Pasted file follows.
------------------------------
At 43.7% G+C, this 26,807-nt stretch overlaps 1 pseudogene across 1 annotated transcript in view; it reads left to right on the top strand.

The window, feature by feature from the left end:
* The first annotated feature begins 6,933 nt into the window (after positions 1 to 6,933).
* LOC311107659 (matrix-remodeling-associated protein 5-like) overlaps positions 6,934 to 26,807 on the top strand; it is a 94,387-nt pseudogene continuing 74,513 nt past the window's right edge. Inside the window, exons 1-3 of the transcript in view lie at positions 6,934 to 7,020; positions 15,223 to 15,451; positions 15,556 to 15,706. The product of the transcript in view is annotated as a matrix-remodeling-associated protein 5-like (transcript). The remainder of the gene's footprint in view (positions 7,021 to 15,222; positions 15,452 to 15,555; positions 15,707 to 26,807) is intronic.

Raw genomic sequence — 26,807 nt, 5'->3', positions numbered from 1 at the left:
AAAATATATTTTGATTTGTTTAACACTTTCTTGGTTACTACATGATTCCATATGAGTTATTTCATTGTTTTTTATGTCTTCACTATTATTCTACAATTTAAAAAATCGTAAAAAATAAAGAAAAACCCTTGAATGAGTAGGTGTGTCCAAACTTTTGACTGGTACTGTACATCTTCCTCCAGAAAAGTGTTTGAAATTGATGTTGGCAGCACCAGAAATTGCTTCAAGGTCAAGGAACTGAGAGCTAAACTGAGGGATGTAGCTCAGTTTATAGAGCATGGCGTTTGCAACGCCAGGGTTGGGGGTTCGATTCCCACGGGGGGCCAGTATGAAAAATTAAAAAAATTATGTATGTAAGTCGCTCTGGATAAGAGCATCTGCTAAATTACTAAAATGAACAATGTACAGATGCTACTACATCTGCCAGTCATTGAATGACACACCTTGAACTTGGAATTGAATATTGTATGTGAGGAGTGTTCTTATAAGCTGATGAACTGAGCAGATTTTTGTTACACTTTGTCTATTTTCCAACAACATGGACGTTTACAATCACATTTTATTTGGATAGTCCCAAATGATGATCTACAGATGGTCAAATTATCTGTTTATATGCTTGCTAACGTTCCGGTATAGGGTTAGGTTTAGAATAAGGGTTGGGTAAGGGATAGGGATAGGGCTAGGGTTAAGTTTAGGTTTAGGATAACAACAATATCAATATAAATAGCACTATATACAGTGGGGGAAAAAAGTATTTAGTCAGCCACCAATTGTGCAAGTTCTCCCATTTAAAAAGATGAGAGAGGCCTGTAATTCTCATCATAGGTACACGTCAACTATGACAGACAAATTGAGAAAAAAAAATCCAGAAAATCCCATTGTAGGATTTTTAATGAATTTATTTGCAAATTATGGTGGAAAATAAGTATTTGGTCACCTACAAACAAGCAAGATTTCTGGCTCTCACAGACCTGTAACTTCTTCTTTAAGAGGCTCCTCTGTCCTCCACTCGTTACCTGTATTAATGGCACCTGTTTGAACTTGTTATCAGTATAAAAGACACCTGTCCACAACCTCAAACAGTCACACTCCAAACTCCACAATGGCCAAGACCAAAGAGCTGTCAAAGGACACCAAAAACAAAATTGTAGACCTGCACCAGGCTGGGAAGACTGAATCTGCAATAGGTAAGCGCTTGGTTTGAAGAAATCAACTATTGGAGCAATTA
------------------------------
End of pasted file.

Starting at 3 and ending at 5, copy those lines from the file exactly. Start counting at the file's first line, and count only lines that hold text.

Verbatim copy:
* The first annotated feature begins 6,933 nt into the window (after positions 1 to 6,933).
* LOC311107659 (matrix-remodeling-associated protein 5-like) overlaps positions 6,934 to 26,807 on the top strand; it is a 94,387-nt pseudogene continuing 74,513 nt past the window's right edge. Inside the window, exons 1-3 of the transcript in view lie at positions 6,934 to 7,020; positions 15,223 to 15,451; positions 15,556 to 15,706. The product of the transcript in view is annotated as a matrix-remodeling-associated protein 5-like (transcript). The remainder of the gene's footprint in view (positions 7,021 to 15,222; positions 15,452 to 15,555; positions 15,707 to 26,807) is intronic.

Raw genomic sequence — 26,807 nt, 5'->3', positions numbered from 1 at the left: